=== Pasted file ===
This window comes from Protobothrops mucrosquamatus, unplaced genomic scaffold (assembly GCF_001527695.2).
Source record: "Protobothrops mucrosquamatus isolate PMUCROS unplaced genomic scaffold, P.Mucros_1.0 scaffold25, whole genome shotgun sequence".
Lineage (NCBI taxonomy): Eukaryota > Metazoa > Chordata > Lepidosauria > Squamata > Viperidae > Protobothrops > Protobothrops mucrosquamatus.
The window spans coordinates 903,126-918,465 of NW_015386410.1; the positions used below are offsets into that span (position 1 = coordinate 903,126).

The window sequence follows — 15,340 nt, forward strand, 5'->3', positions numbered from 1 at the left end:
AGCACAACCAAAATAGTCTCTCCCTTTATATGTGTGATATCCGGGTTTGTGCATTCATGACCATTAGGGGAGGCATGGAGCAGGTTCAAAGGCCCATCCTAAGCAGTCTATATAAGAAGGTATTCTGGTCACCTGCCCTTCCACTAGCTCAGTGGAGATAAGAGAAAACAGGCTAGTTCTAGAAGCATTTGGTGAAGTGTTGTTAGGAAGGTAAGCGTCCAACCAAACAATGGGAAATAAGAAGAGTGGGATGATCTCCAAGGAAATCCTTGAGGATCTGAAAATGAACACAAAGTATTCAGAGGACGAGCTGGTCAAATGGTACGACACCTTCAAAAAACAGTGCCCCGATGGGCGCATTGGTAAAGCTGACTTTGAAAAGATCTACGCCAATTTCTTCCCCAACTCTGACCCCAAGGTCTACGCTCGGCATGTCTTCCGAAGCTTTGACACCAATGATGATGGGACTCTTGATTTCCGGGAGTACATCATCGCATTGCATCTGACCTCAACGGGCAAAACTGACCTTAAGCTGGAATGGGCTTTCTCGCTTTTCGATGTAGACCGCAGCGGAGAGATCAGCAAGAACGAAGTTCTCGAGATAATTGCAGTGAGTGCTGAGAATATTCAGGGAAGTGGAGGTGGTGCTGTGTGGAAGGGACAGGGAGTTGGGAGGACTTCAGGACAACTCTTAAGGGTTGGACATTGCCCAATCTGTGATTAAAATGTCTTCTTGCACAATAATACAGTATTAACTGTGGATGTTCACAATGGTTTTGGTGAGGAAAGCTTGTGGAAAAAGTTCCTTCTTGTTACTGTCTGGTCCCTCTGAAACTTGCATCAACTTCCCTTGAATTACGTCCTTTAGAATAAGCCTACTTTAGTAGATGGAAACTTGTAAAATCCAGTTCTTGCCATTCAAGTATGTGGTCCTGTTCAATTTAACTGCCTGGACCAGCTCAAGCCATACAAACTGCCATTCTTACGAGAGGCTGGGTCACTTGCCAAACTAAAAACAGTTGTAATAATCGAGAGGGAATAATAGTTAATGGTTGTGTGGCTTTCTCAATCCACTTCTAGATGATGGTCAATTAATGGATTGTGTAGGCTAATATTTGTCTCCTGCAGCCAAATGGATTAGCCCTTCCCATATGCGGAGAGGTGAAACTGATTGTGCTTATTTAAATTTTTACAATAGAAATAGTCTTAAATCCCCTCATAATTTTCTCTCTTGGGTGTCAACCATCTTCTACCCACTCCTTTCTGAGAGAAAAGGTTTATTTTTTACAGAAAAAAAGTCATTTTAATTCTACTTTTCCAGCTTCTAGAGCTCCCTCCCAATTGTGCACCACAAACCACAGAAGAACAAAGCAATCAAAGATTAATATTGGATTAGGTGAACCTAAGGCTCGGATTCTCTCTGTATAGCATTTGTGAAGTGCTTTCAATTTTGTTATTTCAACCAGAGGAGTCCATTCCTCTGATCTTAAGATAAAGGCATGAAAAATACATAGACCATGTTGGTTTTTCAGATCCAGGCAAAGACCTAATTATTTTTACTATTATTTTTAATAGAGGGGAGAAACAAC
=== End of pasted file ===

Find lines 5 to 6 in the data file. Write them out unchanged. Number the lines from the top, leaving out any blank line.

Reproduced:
The window sequence follows — 15,340 nt, forward strand, 5'->3', positions numbered from 1 at the left end:
AGCACAACCAAAATAGTCTCTCCCTTTATATGTGTGATATCCGGGTTTGTGCATTCATGACCATTAGGGGAGGCATGGAGCAGGTTCAAAGGCCCATCCTAAGCAGTCTATATAAGAAGGTATTCTGGTCACCTGCCCTTCCACTAGCTCAGTGGAGATAAGAGAAAACAGGCTAGTTCTAGAAGCATTTGGTGAAGTGTTGTTAGGAAGGTAAGCGTCCAACCAAACAATGGGAAATAAGAAGAGTGGGATGATCTCCAAGGAAATCCTTGAGGATCTGAAAATGAACACAAAGTATTCAGAGGACGAGCTGGTCAAATGGTACGACACCTTCAAAAAACAGTGCCCCGATGGGCGCATTGGTAAAGCTGACTTTGAAAAGATCTACGCCAATTTCTTCCCCAACTCTGACCCCAAGGTCTACGCTCGGCATGTCTTCCGAAGCTTTGACACCAATGATGATGGGACTCTTGATTTCCGGGAGTACATCATCGCATTGCATCTGACCTCAACGGGCAAAACTGACCTTAAGCTGGAATGGGCTTTCTCGCTTTTCGATGTAGACCGCAGCGGAGAGATCAGCAAGAACGAAGTTCTCGAGATAATTGCAGTGAGTGCTGAGAATATTCAGGGAAGTGGAGGTGGTGCTGTGTGGAAGGGACAGGGAGTTGGGAGGACTTCAGGACAACTCTTAAGGGTTGGACATTGCCCAATCTGTGATTAAAATGTCTTCTTGCACAATAATACAGTATTAACTGTGGATGTTCACAATGGTTTTGGTGAGGAAAGCTTGTGGAAAAAGTTCCTTCTTGTTACTGTCTGGTCCCTCTGAAACTTGCATCAACTTCCCTTGAATTACGTCCTTTAGAATAAGCCTACTTTAGTAGATGGAAACTTGTAAAATCCAGTTCTTGCCATTCAAGTATGTGGTCCTGTTCAATTTAACTGCCTGGACCAGCTCAAGCCATACAAACTGCCATTCTTACGAGAGGCTGGGTCACTTGCCAAACTAAAAACAGTTGTAATAATCGAGAGGGAATAATAGTTAATGGTTGTGTGGCTTTCTCAATCCACTTCTAGATGATGGTCAATTAATGGATTGTGTAGGCTAATATTTGTCTCCTGCAGCCAAATGGATTAGCCCTTCCCATATGCGGAGAGGTGAAACTGATTGTGCTTATTTAAATTTTTACAATAGAAATAGTCTTAAATCCCCTCATAATTTTCTCTCTTGGGTGTCAACCATCTTCTACCCACTCCTTTCTGAGAGAAAAGGTTTATTTTTTACAGAAAAAAAGTCATTTTAATTCTACTTTTCCAGCTTCTAGAGCTCCCTCCCAATTGTGCACCACAAACCACAGAAGAACAAAGCAATCAAAGATTAATATTGGATTAGGTGAACCTAAGGCTCGGATTCTCTCTGTATAGCATTTGTGAAGTGCTTTCAATTTTGTTATTTCAACCAGAGGAGTCCATTCCTCTGATCTTAAGATAAAGGCATGAAAAATACATAGACCATGTTGGTTTTTCAGATCCAGGCAAAGACCTAATTATTTTTACTATTATTTTTAATAGAGGGGAGAAACAAC